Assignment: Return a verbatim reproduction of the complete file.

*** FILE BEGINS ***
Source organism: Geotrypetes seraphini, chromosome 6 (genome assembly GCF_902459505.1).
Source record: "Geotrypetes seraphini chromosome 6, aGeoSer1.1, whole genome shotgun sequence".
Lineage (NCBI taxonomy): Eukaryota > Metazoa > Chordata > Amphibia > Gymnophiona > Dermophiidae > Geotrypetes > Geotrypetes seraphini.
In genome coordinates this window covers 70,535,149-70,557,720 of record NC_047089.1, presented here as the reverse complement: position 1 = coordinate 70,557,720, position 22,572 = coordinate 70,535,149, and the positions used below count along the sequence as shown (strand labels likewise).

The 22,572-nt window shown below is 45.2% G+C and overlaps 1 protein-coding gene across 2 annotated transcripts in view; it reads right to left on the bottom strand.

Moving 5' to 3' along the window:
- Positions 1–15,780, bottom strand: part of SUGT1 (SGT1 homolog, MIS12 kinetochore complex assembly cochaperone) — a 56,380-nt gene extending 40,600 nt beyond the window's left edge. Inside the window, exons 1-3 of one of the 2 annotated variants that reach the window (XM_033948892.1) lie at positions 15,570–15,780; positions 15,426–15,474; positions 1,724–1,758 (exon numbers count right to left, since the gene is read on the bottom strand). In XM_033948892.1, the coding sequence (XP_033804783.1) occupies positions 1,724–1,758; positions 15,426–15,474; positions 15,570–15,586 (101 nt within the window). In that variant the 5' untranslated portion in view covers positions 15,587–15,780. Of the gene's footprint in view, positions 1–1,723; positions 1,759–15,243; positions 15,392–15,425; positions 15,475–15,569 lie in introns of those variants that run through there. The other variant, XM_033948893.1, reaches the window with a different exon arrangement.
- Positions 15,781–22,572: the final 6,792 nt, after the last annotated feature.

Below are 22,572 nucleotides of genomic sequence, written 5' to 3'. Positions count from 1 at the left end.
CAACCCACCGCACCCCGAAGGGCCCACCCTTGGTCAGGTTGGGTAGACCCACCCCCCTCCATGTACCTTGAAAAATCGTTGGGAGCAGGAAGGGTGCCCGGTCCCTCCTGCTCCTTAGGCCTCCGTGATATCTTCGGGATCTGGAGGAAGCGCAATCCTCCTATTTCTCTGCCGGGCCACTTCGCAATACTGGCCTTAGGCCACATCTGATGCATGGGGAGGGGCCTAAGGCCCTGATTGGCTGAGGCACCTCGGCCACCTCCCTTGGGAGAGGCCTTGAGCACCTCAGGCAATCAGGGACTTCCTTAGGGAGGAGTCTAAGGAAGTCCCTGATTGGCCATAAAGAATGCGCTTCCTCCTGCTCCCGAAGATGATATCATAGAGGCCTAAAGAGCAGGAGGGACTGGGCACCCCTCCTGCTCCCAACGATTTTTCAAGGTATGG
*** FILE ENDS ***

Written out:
Source organism: Geotrypetes seraphini, chromosome 6 (genome assembly GCF_902459505.1).
Source record: "Geotrypetes seraphini chromosome 6, aGeoSer1.1, whole genome shotgun sequence".
Lineage (NCBI taxonomy): Eukaryota > Metazoa > Chordata > Amphibia > Gymnophiona > Dermophiidae > Geotrypetes > Geotrypetes seraphini.
In genome coordinates this window covers 70,535,149-70,557,720 of record NC_047089.1, presented here as the reverse complement: position 1 = coordinate 70,557,720, position 22,572 = coordinate 70,535,149, and the positions used below count along the sequence as shown (strand labels likewise).

The 22,572-nt window shown below is 45.2% G+C and overlaps 1 protein-coding gene across 2 annotated transcripts in view; it reads right to left on the bottom strand.

Moving 5' to 3' along the window:
- Positions 1–15,780, bottom strand: part of SUGT1 (SGT1 homolog, MIS12 kinetochore complex assembly cochaperone) — a 56,380-nt gene extending 40,600 nt beyond the window's left edge. Inside the window, exons 1-3 of one of the 2 annotated variants that reach the window (XM_033948892.1) lie at positions 15,570–15,780; positions 15,426–15,474; positions 1,724–1,758 (exon numbers count right to left, since the gene is read on the bottom strand). In XM_033948892.1, the coding sequence (XP_033804783.1) occupies positions 1,724–1,758; positions 15,426–15,474; positions 15,570–15,586 (101 nt within the window). In that variant the 5' untranslated portion in view covers positions 15,587–15,780. Of the gene's footprint in view, positions 1–1,723; positions 1,759–15,243; positions 15,392–15,425; positions 15,475–15,569 lie in introns of those variants that run through there. The other variant, XM_033948893.1, reaches the window with a different exon arrangement.
- Positions 15,781–22,572: the final 6,792 nt, after the last annotated feature.

Below are 22,572 nucleotides of genomic sequence, written 5' to 3'. Positions count from 1 at the left end.
CAACCCACCGCACCCCGAAGGGCCCACCCTTGGTCAGGTTGGGTAGACCCACCCCCCTCCATGTACCTTGAAAAATCGTTGGGAGCAGGAAGGGTGCCCGGTCCCTCCTGCTCCTTAGGCCTCCGTGATATCTTCGGGATCTGGAGGAAGCGCAATCCTCCTATTTCTCTGCCGGGCCACTTCGCAATACTGGCCTTAGGCCACATCTGATGCATGGGGAGGGGCCTAAGGCCCTGATTGGCTGAGGCACCTCGGCCACCTCCCTTGGGAGAGGCCTTGAGCACCTCAGGCAATCAGGGACTTCCTTAGGGAGGAGTCTAAGGAAGTCCCTGATTGGCCATAAAGAATGCGCTTCCTCCTGCTCCCGAAGATGATATCATAGAGGCCTAAAGAGCAGGAGGGACTGGGCACCCCTCCTGCTCCCAACGATTTTTCAAGGTATGG